Actually, that’s me engaging in Midwestern understatement. Let me re-phrase. I’m going to make a really big announcement. This is something I’ve been dreaming about for years. If Worldbuilders manages to hit $1,225,000 by Friday the 18th, using up *all* the matching donations we’ve been offered, I’m going to pull the trigger and bring this dream to life.

It’s a musical anthology based on my books. It will feature songs *about* my world, and *from* my world.


(Art for this CD mockup courtesy of Melarune.)

I’ve been thinking of calling it Tunes from Temerant.

I’ll talk about that more in just a moment. First let me show you the books I’m adding to the prize lottery.

*     *     *

  • Pat’s Books:

all teh bookses

(Click to Embiggen)

I could go on at some length about what I’ve pulled out of my bookish treasure horde here. Some of these are limited editions. Some of them are out of print. There’s a bunch of authors I’m sure you all know: George Martin, Neil Gaiman, Jenny Lawson… (And you can see for yourselves that I’ve thrown a full set of Buffy and Angel into the mix, as well as a bunch of Firefly. Because if you don’t own those, you really should.)

Bur rather than go into obsessive detail, I’m just going to mention that all the books on the top two shelves are signed and leave it at that. If you’re really curious, you can click on the picture, embiggen it, and peruse the spines to your heart’s content.

This shelf full of books brings the total prizes in the fundraiser lottery up to 2751, with a combined worth of over $102,000.

Since every 10 dollars you donate on our team page gets you a chance to win, this is what we refer to as a Prize Rich Environment. To prove this, let me offer up our handy-dandy probability calculation widget thinger. It’s stuffed full of good math provided by the fabulous Vi Hart. (Because when it comes to probabilities, I apparently can’t be trusted to math my way out of a wet paper sack.)

Go ahead and play with that a little bit and you’ll see what I mean. $20 will buy a family a flock of chickens. $120 will buy them a goat. $250 will get an entire town clean water.

But in addition to that, you have a great chance of winning lovely books and games, too.

And since we currently have matching donations in place, the effect of your donation will be doubled.

And there’s only 2 days left in the fundraiser.

And if you donate, you’ll move us toward our final Stretch Goal…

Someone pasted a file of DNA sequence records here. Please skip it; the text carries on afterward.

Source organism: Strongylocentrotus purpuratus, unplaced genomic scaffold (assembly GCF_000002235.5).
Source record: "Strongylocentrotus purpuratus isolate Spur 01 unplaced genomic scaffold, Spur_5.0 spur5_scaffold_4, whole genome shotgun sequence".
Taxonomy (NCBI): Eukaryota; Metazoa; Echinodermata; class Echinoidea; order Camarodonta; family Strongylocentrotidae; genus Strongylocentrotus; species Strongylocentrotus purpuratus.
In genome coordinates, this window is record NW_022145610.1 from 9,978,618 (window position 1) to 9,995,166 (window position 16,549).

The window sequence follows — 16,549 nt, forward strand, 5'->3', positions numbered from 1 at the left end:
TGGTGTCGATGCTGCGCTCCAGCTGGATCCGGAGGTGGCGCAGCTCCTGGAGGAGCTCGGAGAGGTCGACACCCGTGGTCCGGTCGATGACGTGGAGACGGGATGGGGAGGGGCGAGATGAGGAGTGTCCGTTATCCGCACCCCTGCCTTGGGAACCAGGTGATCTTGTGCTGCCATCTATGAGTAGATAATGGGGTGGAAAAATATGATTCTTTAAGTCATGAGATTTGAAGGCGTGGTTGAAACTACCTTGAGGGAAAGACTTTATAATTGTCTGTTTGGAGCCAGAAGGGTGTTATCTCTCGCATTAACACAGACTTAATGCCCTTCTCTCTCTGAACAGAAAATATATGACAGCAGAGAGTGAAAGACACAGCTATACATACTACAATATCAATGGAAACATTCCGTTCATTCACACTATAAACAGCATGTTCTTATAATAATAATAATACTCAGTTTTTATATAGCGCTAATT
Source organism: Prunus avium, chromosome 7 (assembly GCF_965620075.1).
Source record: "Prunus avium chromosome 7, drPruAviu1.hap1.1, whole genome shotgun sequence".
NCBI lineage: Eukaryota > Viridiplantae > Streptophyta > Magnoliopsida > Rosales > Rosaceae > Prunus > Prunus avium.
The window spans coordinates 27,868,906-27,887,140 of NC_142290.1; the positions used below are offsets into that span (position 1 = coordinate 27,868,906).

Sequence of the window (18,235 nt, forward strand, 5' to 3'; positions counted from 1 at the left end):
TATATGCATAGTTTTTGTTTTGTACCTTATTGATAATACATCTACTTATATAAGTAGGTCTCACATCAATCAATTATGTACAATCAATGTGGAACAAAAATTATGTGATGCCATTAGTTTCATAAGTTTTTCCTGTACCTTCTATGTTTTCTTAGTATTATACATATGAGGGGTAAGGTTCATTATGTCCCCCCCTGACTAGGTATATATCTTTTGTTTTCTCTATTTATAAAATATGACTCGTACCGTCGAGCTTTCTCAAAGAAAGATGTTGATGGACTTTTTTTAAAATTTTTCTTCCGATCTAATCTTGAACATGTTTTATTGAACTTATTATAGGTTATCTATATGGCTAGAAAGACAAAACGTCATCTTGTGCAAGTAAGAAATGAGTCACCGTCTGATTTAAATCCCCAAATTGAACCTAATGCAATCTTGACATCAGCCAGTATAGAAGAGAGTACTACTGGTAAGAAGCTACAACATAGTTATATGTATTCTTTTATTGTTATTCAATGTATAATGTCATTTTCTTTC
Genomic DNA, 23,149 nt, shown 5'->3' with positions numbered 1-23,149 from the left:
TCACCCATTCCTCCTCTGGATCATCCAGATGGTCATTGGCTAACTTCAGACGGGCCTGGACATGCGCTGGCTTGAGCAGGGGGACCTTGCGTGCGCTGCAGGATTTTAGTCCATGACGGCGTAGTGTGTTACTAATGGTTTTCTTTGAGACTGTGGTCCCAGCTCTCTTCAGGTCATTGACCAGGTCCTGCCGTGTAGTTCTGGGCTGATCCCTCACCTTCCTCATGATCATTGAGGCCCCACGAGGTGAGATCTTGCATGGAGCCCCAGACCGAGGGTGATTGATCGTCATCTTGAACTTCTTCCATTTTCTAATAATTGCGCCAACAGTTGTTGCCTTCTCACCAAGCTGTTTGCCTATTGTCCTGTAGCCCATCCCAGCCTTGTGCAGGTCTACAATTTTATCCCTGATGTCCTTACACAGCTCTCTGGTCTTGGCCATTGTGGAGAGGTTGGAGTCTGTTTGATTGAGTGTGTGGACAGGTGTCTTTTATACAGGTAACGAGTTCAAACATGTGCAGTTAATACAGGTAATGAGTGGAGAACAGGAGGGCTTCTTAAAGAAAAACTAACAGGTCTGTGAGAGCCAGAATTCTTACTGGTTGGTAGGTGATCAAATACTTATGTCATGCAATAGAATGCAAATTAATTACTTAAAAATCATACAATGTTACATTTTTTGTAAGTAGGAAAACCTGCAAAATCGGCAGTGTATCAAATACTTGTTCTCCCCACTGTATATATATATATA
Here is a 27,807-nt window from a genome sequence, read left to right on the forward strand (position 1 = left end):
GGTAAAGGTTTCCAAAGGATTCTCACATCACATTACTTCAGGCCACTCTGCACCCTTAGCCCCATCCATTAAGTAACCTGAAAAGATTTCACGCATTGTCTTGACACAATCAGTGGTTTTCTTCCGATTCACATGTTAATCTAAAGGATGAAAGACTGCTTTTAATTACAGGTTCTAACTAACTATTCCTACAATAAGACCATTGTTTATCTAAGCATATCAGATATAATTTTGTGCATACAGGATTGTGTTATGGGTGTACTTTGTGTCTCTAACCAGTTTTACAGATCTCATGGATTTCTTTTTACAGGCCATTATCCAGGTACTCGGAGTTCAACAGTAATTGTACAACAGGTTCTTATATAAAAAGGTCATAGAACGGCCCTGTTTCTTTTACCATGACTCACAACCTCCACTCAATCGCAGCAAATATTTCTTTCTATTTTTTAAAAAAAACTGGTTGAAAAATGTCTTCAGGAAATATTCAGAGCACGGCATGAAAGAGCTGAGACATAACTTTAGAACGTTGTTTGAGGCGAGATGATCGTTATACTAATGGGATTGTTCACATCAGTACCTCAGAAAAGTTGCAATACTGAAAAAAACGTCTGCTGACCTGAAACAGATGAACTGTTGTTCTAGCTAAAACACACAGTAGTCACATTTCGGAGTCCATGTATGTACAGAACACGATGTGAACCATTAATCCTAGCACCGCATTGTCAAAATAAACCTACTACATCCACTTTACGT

*     *     *

  • Tunes from Temerant

I’m not saying the CD will look like this. But honestly? I wouldn’t mind if it looked like this….


(Credit for this beautiful art goes to: Michelle Tolo.)

If we hit $1,225,000 this year, Paul & Storm have agreed to help me produce an album. The album people have been asking me about for years.

You see, I love music, but have no musical talent of my own. But over these last several years, I’ve ended up making a lot of musical friends. Beyond that, I’ve come to realize that a lot of musicians out there are fans of my books.

So a couple weeks back, I sent out email and Paul and Storm did some asking around. And it seems like among our friends (and friends-of-friends) we know enough quality musicians to make this happen. I have secret lyrics and a world full of music. They have talent. It’s a match made in heaven.

Paul and Storm and Pat point at YOU - Color

(creepy, crazy-eyes heaven)

But I’ve held off so far because while a Temerant album would be cool, it would be another project. And I don’t need another project in my life right now. But if we hit this stretch goal, Paul and Storm are offering to step up and orchestrate this thing (heh). Which is about a billion times better than me doing it, as they’re the ones with all the musical production know-how and networking connections. The only thing I bring to this project is enthusiasm and beard. (Which, in the name of my Jethro Tull cover band, by the way.)

So. If this is something you’d like to see happen, be aware that the fundraiser ends on Friday night. So you might want to donate sooner rather than later

And since we’re getting down to our final hours, if you could help us spread the word, it would be an amazing help.

Later Space Cowboys….


P.S. Also, if you’re a music-doer who might be interested in participating in the project. You could drop us an e-mail with your bona-fides over here: [email protected]

P.P.S. If you’re just here because of the news about Tunes from Temerant news, and don’t know anything about Worldbuilders, you can get all the details on our website here.

Also posted in Acts of Whimsy | By Pat58 Responses

Worldbuilders: Traditions, Opportunities, and Bilboing Up.

Hey there everybody,

As I sit down to write this, it’s 12:47 AM here in Wisconsin. It’s officially December 14th, the last day of our yearly fundraiser.

I had an easy blog planned today. A blog full of touching stories. A feel-good blog. A simple blog.